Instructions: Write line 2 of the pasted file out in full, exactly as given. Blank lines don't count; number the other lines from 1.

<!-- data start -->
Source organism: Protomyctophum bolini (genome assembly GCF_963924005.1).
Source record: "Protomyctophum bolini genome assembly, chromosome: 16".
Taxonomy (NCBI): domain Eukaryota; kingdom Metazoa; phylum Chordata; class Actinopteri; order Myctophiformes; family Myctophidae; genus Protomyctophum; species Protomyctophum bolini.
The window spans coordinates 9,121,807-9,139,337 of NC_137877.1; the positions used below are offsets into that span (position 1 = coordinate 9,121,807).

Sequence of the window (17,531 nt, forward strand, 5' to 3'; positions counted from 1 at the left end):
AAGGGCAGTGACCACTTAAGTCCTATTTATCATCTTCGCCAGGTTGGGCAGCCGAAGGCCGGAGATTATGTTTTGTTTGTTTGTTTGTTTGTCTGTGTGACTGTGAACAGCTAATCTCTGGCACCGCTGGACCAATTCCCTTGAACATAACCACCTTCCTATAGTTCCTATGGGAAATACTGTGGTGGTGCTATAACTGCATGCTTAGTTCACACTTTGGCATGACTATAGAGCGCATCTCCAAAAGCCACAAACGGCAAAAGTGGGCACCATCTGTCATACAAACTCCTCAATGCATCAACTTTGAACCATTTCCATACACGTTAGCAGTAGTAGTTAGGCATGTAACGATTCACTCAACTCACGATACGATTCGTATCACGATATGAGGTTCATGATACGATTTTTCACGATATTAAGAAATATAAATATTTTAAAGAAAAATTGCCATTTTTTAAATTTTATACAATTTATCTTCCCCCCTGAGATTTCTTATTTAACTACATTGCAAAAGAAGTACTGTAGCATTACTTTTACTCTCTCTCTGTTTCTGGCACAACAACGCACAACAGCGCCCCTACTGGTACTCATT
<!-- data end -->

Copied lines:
Source record: "Protomyctophum bolini genome assembly, chromosome: 16".